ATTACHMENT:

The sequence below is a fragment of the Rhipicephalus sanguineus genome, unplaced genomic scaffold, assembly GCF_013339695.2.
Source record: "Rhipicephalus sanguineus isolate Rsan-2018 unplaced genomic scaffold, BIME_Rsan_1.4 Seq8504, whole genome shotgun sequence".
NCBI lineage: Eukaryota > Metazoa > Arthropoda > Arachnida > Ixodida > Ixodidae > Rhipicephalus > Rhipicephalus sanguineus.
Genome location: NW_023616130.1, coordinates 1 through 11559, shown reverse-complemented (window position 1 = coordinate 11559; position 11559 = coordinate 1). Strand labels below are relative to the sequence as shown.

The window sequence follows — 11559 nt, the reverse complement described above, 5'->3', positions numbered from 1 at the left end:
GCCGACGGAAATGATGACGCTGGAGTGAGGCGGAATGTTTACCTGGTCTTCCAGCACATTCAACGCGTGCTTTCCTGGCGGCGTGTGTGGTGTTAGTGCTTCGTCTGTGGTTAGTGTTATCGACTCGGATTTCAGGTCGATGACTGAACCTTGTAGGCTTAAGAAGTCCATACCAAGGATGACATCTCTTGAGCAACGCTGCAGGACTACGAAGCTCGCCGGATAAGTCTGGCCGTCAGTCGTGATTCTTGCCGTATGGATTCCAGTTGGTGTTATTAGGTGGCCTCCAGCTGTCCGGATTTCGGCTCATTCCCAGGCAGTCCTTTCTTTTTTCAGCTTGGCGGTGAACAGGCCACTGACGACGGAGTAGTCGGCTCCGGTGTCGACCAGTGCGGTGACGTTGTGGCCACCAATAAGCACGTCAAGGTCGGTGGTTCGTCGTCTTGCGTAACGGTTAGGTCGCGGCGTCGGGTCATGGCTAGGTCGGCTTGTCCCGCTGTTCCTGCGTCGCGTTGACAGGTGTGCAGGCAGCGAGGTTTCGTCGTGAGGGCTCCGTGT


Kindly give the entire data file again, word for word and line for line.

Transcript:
The sequence below is a fragment of the Rhipicephalus sanguineus genome, unplaced genomic scaffold, assembly GCF_013339695.2.
Source record: "Rhipicephalus sanguineus isolate Rsan-2018 unplaced genomic scaffold, BIME_Rsan_1.4 Seq8504, whole genome shotgun sequence".
NCBI lineage: Eukaryota > Metazoa > Arthropoda > Arachnida > Ixodida > Ixodidae > Rhipicephalus > Rhipicephalus sanguineus.
Genome location: NW_023616130.1, coordinates 1 through 11559, shown reverse-complemented (window position 1 = coordinate 11559; position 11559 = coordinate 1). Strand labels below are relative to the sequence as shown.

The window sequence follows — 11559 nt, the reverse complement described above, 5'->3', positions numbered from 1 at the left end:
GCCGACGGAAATGATGACGCTGGAGTGAGGCGGAATGTTTACCTGGTCTTCCAGCACATTCAACGCGTGCTTTCCTGGCGGCGTGTGTGGTGTTAGTGCTTCGTCTGTGGTTAGTGTTATCGACTCGGATTTCAGGTCGATGACTGAACCTTGTAGGCTTAAGAAGTCCATACCAAGGATGACATCTCTTGAGCAACGCTGCAGGACTACGAAGCTCGCCGGATAAGTCTGGCCGTCAGTCGTGATTCTTGCCGTATGGATTCCAGTTGGTGTTATTAGGTGGCCTCCAGCTGTCCGGATTTCGGCTCATTCCCAGGCAGTCCTTTCTTTTTTCAGCTTGGCGGTGAACAGGCCACTGACGACGGAGTAGTCGGCTCCGGTGTCGACCAGTGCGGTGACGTTGTGGCCACCAATAAGCACGTCAAGGTCGGTGGTTCGTCGTCTTGCGTAACGGTTAGGTCGCGGCGTCGGGTCATGGCTAGGTCGGCTTGTCCCGCTGTTCCTGCGTCGCGTTGACAGGTGTGCAGGCAGCGAGGTTTCGTCGTGAGGGCTCCGTGT